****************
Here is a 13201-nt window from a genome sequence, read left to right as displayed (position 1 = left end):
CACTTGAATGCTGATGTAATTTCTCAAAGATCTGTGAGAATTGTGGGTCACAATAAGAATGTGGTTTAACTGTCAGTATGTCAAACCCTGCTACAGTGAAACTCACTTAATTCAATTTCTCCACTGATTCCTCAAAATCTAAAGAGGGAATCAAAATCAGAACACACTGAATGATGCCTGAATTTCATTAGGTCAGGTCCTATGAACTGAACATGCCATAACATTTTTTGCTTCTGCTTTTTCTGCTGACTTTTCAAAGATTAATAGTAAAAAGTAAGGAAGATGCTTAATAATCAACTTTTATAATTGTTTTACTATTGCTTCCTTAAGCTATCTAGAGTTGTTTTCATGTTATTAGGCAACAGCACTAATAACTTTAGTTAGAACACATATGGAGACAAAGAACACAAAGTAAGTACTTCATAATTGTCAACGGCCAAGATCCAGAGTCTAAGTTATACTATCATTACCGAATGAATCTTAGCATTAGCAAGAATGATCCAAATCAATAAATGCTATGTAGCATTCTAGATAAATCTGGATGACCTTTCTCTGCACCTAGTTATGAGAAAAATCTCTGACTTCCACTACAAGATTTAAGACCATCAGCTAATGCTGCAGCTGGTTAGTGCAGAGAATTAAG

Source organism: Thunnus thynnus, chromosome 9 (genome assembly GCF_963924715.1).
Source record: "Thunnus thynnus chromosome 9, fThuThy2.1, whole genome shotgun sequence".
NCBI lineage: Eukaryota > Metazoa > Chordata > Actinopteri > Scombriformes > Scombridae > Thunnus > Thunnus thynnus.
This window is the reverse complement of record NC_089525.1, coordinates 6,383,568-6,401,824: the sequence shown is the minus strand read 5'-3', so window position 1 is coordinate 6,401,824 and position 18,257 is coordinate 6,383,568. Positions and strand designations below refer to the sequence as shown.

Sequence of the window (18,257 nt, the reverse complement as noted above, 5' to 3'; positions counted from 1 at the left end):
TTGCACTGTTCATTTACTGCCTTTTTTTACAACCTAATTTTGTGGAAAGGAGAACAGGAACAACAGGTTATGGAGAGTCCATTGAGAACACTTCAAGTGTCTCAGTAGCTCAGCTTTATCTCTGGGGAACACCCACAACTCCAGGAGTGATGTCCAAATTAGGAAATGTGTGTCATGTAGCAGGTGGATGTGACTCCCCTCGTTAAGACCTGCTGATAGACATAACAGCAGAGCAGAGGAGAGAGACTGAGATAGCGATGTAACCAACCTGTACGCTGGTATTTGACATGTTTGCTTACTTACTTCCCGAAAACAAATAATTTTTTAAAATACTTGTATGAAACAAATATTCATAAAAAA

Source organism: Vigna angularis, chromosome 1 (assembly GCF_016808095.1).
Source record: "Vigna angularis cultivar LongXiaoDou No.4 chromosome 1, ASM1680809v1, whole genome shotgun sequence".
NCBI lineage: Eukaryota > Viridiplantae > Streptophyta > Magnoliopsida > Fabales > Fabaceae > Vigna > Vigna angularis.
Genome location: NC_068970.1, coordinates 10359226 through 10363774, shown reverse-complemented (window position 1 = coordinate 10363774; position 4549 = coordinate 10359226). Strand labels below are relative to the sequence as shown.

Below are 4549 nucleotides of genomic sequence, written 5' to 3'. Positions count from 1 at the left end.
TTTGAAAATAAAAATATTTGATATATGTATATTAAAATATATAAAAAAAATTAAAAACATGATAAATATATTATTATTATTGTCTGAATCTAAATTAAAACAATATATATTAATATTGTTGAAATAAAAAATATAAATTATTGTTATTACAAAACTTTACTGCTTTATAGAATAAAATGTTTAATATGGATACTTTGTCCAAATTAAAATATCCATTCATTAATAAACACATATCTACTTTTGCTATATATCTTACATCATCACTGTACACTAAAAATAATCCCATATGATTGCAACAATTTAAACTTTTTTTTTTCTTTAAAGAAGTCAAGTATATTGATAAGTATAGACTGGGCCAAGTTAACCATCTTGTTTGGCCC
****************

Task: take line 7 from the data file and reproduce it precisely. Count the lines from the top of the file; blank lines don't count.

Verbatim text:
Sequence of the window (18,257 nt, the reverse complement as noted above, 5' to 3'; positions counted from 1 at the left end):